An yearly reward for the best article authored can also incentivize the authors. Though the process of finding the best article will be not be very easy. I do not know how reviewing process can be improved. If an article is being reviewed by two reviewers, then opinion of one can be communicated to the other or the final opinion of the editor can be communicated to the reviewer if requested for. This will help one’s reviewing skills.
My best wishes to Dr. Hemant Jain and all the editorial staff of JCDR for their untiring efforts to bring out this journal. I strongly recommend medical fraternity to publish their valuable research work in this esteemed journal, JCDR".

Dr. Mamta Gupta
(Ex HOD Obs &Gynae, Hindu Rao Hospital and associated NDMC Medical College, Delhi)
Aug 2018

Dr. Rajendra Kumar Ghritlaharey

"I wish to thank Dr. Hemant Jain, Editor-in-Chief Journal of Clinical and Diagnostic Research (JCDR), for asking me to write up few words.
Writing is the representation of language in a textual medium i e; into the words and sentences on paper. Quality medical manuscript writing in particular, demands not only a high-quality research, but also requires accurate and concise communication of findings and conclusions, with adherence to particular journal guidelines. In medical field whether working in teaching, private, or in corporate institution, everyone wants to excel in his / her own field and get recognised by making manuscripts publication.

Authors are the souls of any journal, and deserve much respect. To publish a journal manuscripts are needed from authors. Authors have a great responsibility for producing facts of their work in terms of number and results truthfully and an individual honesty is expected from authors in this regards. Both ways its true "No authors-No manuscripts-No journals" and "No journals–No manuscripts–No authors". Reviewing a manuscript is also a very responsible and important task of any peer-reviewed journal and to be taken seriously. It needs knowledge on the subject, sincerity, honesty and determination. Although the process of reviewing a manuscript is a time consuming task butit is expected to give one's best remarks within the time frame of the journal.
Salient features of the JCDR: It is a biomedical, multidisciplinary (including all medical and dental specialities), e-journal, with wide scope and extensive author support. At the same time, a free text of manuscript is available in HTML and PDF format. There is fast growing authorship and readership with JCDR as this can be judged by the number of articles published in it i e; in Feb 2007 of its first issue, it contained 5 articles only, and now in its recent volume published in April 2011, it contained 67 manuscripts. This e-journal is fulfilling the commitments and objectives sincerely, (as stated by Editor-in-chief in his preface to first edition) i e; to encourage physicians through the internet, especially from the developing countries who witness a spectrum of disease and acquire a wealth of knowledge to publish their experiences to benefit the medical community in patients care. I also feel that many of us have work of substance, newer ideas, adequate clinical materials but poor in medical writing and hesitation to submit the work and need help. JCDR provides authors help in this regards.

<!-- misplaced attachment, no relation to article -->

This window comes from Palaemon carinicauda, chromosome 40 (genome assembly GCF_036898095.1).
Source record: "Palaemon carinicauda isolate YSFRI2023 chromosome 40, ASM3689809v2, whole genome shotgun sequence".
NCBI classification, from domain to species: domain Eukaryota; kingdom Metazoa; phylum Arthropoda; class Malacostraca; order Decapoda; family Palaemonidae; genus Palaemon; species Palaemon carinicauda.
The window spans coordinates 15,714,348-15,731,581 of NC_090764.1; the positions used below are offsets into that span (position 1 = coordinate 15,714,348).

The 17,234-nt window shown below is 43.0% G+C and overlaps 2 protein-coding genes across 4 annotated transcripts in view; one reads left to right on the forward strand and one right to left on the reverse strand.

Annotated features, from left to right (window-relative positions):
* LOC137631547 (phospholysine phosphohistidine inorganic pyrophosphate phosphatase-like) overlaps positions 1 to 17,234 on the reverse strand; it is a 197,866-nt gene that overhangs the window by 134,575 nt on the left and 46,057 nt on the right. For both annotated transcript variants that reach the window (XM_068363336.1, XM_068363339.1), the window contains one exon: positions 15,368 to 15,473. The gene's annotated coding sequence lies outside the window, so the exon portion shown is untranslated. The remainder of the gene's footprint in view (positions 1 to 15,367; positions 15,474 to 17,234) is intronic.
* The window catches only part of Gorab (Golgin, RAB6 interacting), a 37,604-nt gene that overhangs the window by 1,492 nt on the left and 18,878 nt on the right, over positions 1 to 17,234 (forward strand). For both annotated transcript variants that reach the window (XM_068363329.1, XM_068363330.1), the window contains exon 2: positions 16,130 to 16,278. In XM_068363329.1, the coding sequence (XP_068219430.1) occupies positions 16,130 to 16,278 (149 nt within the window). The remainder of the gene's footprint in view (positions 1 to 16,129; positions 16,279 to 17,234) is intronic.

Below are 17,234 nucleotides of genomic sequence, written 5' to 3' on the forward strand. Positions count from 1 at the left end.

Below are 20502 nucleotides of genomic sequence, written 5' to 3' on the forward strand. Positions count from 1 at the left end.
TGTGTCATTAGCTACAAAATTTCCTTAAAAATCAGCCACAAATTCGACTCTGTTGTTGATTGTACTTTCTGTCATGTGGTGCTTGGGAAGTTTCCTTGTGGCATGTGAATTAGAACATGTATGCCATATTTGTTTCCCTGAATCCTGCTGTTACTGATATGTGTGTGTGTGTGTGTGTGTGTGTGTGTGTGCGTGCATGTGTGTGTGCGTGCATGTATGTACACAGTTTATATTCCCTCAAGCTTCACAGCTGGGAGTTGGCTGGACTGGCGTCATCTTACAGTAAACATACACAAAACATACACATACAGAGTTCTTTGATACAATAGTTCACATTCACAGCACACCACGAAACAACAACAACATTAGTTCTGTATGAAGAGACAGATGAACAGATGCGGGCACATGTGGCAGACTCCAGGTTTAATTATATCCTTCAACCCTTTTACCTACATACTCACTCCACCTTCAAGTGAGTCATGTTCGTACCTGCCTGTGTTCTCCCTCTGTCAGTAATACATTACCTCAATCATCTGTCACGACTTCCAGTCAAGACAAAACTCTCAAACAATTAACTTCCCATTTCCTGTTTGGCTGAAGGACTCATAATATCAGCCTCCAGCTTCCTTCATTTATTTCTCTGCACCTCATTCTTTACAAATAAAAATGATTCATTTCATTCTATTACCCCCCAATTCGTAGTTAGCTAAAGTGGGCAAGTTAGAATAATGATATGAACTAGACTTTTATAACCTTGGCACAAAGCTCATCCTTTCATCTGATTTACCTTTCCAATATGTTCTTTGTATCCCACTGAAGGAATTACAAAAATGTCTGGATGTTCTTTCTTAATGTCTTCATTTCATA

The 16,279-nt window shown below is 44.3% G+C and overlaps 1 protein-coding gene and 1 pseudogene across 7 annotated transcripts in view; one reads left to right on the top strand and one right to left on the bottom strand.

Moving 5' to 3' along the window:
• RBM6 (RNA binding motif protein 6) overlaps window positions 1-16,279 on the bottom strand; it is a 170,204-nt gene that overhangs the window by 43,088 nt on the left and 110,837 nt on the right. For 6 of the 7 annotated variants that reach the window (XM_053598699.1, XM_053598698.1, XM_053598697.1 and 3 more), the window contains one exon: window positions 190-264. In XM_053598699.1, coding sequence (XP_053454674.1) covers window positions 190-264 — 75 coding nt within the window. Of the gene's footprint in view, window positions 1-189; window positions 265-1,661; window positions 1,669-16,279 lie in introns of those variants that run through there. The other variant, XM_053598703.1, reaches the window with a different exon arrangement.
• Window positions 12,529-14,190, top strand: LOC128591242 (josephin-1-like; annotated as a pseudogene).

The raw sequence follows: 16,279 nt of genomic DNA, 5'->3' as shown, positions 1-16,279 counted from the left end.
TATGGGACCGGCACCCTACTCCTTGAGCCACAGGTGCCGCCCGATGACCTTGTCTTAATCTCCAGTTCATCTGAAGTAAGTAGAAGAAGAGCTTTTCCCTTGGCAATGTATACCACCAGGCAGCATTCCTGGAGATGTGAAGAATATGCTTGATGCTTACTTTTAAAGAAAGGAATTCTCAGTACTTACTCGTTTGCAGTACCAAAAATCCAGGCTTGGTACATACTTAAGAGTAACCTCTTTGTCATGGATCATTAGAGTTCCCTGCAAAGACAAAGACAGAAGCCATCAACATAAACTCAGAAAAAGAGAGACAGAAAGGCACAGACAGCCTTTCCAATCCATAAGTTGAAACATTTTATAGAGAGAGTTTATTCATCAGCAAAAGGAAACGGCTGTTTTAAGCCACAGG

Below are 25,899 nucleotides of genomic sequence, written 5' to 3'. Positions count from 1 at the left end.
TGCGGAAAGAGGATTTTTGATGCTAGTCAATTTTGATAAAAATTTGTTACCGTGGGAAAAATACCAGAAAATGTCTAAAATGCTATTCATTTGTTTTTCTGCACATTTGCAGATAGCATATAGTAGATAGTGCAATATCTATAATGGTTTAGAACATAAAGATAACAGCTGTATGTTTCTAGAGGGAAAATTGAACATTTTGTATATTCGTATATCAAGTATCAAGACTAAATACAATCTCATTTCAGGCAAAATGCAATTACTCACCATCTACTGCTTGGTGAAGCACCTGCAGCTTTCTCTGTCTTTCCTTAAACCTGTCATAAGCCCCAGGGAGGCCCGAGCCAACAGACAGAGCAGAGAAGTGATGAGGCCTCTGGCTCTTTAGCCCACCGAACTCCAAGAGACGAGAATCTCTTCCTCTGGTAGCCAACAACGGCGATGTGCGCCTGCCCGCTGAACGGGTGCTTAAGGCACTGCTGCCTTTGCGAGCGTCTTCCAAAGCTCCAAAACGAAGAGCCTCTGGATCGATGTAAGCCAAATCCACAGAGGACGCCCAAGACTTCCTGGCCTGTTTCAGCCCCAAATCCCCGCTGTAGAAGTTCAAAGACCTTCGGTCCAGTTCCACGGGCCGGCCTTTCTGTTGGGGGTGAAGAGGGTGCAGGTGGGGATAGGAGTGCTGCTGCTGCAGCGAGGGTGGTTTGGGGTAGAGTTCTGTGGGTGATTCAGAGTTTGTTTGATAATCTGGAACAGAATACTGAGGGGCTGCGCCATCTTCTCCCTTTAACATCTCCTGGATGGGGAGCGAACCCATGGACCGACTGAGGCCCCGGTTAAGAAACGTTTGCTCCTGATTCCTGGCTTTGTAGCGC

Timely publication of journal: Publication of manuscripts and bringing out the issue in time is one of the positive aspects of JCDR and is possible with strong support team in terms of peer reviewers, proof reading, language check, computer operators, etc. This is one of the great reasons for authors to submit their work with JCDR. Another best part of JCDR is "Online first Publications" facilities available for the authors. This facility not only provides the prompt publications of the manuscripts but at the same time also early availability of the manuscripts for the readers.